BUY: Relx (REL)
The data and analytics group has increased its operating profit by a fifth, writes Jemma Slingo.
Business-to-business data company Relx often flies under the radar. However, with a market cap of almost £50bn it is one of the FTSE 100’s big players — and one of the most consistent.
In the year to December 31 2022, revenue jumped by 18 per cent to £8.6bn, and 9 per cent of this growth was organic. This caused operating profit to surge by a fifth to £2.7bn. Management attributed the group’s success to its increasingly sophisticated analytics and decision-making tools. The company invested £400mn in new products and infrastructure in 2022, up from £309mn in 2021 and £333mn before the pandemic hit, in order to keep ahead of the curve.
This seems to be paying off. Relx has four key divisions — risk, science, legal and events — and all four grew their organic operating profits by at least 5 per cent. Fraud prevention analytics and decision tools proved particularly popular, as did legal data sets. The group said growth was fuelled by existing customers paying for more products, as well as a growing client base.
One of the joys of Relx’s business model is that a big proportion of its revenues are recurring, as clients subscribe to particular products. In 2022, the balance shifted slightly, with subscriptions growing more slowly than “transactional” sales. As a result, the proportion of money made from subscriptions has dipped slightly from 58 per cent to 54 per cent. However, visibility remains good for 2023, with scientific and legal growth expected to be above historical trends.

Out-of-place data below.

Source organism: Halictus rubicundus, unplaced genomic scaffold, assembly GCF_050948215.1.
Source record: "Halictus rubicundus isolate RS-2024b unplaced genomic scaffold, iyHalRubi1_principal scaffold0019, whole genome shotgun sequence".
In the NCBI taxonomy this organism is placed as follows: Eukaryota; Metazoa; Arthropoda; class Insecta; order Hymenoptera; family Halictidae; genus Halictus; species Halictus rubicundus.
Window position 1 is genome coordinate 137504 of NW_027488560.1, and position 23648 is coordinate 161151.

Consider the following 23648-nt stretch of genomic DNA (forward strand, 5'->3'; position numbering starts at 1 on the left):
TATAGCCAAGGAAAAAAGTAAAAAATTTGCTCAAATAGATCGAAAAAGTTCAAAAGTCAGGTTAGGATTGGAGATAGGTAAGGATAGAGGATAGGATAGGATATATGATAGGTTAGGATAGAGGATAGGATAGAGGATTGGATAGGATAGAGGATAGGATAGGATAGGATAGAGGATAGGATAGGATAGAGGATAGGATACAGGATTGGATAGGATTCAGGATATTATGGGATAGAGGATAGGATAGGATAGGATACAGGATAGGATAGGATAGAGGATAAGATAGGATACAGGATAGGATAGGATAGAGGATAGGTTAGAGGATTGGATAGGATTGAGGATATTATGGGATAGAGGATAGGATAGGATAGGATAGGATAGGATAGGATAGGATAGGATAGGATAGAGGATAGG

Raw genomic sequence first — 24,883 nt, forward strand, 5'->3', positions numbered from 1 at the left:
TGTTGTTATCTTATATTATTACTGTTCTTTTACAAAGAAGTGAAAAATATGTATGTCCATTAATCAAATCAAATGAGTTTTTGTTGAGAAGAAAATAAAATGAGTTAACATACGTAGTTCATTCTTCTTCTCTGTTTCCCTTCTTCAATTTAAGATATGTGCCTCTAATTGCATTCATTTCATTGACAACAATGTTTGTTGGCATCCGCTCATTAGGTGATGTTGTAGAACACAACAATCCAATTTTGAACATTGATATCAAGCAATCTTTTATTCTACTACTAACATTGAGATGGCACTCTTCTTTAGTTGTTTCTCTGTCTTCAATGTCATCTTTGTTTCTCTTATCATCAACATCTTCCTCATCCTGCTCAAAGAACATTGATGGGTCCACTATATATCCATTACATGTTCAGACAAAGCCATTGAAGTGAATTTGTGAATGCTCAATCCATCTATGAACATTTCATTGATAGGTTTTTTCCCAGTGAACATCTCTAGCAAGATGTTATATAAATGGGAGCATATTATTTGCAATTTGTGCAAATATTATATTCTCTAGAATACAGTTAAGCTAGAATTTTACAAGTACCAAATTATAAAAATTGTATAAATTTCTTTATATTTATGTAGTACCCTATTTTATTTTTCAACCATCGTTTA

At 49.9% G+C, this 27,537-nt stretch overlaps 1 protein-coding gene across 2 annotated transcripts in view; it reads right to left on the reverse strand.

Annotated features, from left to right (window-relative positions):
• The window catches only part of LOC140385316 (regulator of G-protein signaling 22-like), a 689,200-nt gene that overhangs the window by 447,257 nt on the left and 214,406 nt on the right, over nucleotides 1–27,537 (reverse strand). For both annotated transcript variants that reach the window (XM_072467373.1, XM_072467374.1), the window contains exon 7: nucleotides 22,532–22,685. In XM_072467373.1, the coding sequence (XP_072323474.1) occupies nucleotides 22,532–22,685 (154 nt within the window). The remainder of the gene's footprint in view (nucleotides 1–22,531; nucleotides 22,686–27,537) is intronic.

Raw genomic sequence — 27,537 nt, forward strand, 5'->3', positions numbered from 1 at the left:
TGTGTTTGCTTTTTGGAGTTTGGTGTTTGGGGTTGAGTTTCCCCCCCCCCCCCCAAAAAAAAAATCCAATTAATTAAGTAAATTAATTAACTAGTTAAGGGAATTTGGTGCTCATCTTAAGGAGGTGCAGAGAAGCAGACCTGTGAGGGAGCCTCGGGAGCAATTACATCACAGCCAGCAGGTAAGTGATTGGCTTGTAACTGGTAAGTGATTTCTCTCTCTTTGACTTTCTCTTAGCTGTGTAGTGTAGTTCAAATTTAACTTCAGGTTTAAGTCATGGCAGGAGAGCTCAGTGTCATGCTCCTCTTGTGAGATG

One thing to keep an eye on is Relx’s exhibitions business. The division took a massive hit during the pandemic and has still not fully recovered. Revenue is still 25 per cent below pre-Covid levels, while its adjusted operating margin sits at just 17 per cent, compared with 26 per cent in 2019. Impressively, the group’s adjusted operating margin is back in line with 2019, but it would be higher if events were out of the equation. Rivals Informa and Ascential have chosen to separate their events and data arms in recent months, and it will be interesting to see what approach Relx ultimately takes.
Big technology companies are not easy to find in the UK, and Relx doesn’t come cheap, with a forward price/earnings ratio of 22. However, we’re still drawn to the group’s huge archive of data and robust customer base. Plus, investors will be pleased to know that the group will be splashing out £800mn on share buybacks this year.
HOLD: Barclays (BARC)
Barclays’ hybrid banking model is again under scrutiny after a patchy performance, writes Julian Hofmann.
The market’s verdict on Barclays’ full-year results was swift and brutal after it became clear that the bank’s chronic inability to have all its operating divisions prospering at roughly the same time again held back its overall performance.
Barclays’ traders can be forgiven an uneven year as, despite ideal conditions for volatility trading, targets were missed as clients pulled funds. The problem was that investment banking fees did not increase to take up the slack. Therefore, it looks very much like the bank is trapped in its traditional dilemma of mediocre performance in one division holding back any improvement in another — a situation that chief executive Coimbatore Sundararajan Venkatakrishnan, known as Venkat, had vowed to change.